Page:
In their first trial by fire earlier this month, the volunteers were put into a hasty defense north of Kyiv, as the Russians began their onslaught on the towns lying north of the city. After the initial volley of Ukrainian anti-tank missiles had stopped the attackers in their tracks, enemy soldiers spilled out of their armored fighting vehicles about a quarter-mile in front of the volunteers, and into a withering storm of fire that halted the assault. “Shoot the ones in black uniforms,” a Ukrainian platoon commander is said to have told his foreign charges. “They are Belarusians.” Ukrainians are particularly incensed (but not surprised) at the perfidious complicity of Belarusian autocrat Alexander Lukashenko in taking his stance as a sycophantic second to President Vladimir Putin. Sadly, as with Putin, it is Lukashenko’s soldiers who are paying the price.
Although the Legionnaires helped to halt the attack, their performance that day was uneven — an observation that led the Ukrainians to discharge the surviving members of the initial intake, without any ceremony or official notification. Worse was to come. An unknown number of new recruits were training at a camp near the border when, a strike by Tupolev bombers, carrying Kh 101 cruise missiles, destroyed the camp. The death toll is not yet clear, but Ukrainian officers have told me that it will likely be more than 100.
With most of its initial intake now discharged, and many from subsequent intakes killed or wounded, the plan to stand up the Ukrainian Foreign Legion program is one part of the Ukrainian war effort that is definitely not going well.
“We should only take experienced combat veterans — that is the lesson that we are learning,” a Ukrainian general told Task & Purpose on condition of anonymity. “The others don’t know what they are getting themselves into – and when they find out, they want to go home. We need specialized skills – especially snipers.”
Since the well-publicized death of several senior Russian officers, snipers have become in this conflict what fighter pilots were to Britain in 1940. But snipers won’t win the war for Ukraine. “They need to know how to plan,” said one U.S. official here in the country, with long experience of working with the Ukrainian military. “So far they have been in the defense, but if they want to win ground back, they are going to have to come up with a good combined arms plan. That’s not a collective skill that comes after a couple of classes – and the Ukrainians lack experience in doing this sort of thing.” Fortunately, so do the Russians.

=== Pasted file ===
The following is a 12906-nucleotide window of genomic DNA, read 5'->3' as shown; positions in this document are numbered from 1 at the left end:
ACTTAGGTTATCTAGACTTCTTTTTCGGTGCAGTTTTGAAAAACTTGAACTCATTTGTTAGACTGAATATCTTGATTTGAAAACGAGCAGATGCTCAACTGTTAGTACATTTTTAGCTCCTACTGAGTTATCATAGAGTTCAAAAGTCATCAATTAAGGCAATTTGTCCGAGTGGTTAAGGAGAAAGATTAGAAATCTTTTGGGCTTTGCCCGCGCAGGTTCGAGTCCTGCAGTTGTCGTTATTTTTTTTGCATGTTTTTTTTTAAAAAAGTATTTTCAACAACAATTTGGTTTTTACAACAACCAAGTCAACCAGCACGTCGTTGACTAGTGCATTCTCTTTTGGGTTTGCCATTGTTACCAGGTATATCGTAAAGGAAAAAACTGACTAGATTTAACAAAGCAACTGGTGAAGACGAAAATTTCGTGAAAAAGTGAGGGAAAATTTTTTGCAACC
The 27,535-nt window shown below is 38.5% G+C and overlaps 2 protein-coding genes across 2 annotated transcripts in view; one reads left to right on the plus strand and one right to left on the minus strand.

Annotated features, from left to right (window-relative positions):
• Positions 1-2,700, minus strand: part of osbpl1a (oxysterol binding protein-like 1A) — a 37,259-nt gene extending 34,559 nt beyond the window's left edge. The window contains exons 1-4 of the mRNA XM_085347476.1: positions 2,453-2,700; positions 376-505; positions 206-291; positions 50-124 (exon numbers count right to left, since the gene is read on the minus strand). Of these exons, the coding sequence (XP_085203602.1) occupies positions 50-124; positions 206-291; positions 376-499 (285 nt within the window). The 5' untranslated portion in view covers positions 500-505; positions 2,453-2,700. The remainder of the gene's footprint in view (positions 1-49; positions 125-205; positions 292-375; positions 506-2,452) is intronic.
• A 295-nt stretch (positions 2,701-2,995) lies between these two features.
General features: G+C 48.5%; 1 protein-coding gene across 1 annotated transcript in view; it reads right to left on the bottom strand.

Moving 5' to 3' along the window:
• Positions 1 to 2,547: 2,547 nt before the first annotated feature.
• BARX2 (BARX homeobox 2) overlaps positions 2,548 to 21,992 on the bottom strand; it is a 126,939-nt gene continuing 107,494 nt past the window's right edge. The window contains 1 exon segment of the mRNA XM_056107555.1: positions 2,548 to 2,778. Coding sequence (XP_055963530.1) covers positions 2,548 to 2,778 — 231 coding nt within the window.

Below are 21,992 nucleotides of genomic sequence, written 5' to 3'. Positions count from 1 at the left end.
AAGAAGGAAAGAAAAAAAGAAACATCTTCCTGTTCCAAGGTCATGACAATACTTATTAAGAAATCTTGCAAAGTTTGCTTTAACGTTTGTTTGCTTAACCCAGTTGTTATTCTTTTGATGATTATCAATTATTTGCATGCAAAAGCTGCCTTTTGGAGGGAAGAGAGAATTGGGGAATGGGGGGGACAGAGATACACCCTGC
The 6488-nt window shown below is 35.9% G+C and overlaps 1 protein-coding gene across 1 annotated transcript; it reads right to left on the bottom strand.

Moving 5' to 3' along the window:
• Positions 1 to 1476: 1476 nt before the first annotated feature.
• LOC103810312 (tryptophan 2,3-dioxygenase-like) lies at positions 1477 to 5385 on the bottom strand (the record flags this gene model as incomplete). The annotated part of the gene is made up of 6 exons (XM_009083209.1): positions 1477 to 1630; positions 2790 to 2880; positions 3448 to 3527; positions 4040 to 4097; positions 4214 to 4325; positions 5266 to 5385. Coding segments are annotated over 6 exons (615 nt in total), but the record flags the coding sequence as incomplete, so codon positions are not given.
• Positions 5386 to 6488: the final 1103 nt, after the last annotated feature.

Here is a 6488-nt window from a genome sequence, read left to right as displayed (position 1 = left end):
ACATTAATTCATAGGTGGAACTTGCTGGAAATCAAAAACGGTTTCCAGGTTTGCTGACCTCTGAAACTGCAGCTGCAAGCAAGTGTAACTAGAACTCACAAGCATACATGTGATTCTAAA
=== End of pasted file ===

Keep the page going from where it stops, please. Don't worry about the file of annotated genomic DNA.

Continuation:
John was having none of this. “Yeah, well they gonna need someone to administer to them,” he insisted, before shouting again in frustration at the Poles. “Can’t wait to get out of this shitty country.” I wanted to remind him that the place where he was going was considerably shittier but thought it churlish to do so.
Andrew Milburn retired from the Marine Corps as a colonel in 2019 after a 31-year career as an infantry and special operations officer. His last position in uniform was Deputy Commander of Special Operations Central (SOCCENT), and prior to that commanding officer of the Marine Raider Regiment and Combined Special Operations Task Force – Iraq. Since retiring, he has written a critically acclaimed memoir, When the Tempest Gathers, and has had articles published in a number of national publications. He is currently on assignment for Task & Purpose in Ukraine. Follow him on Twitter at @andymilburn8.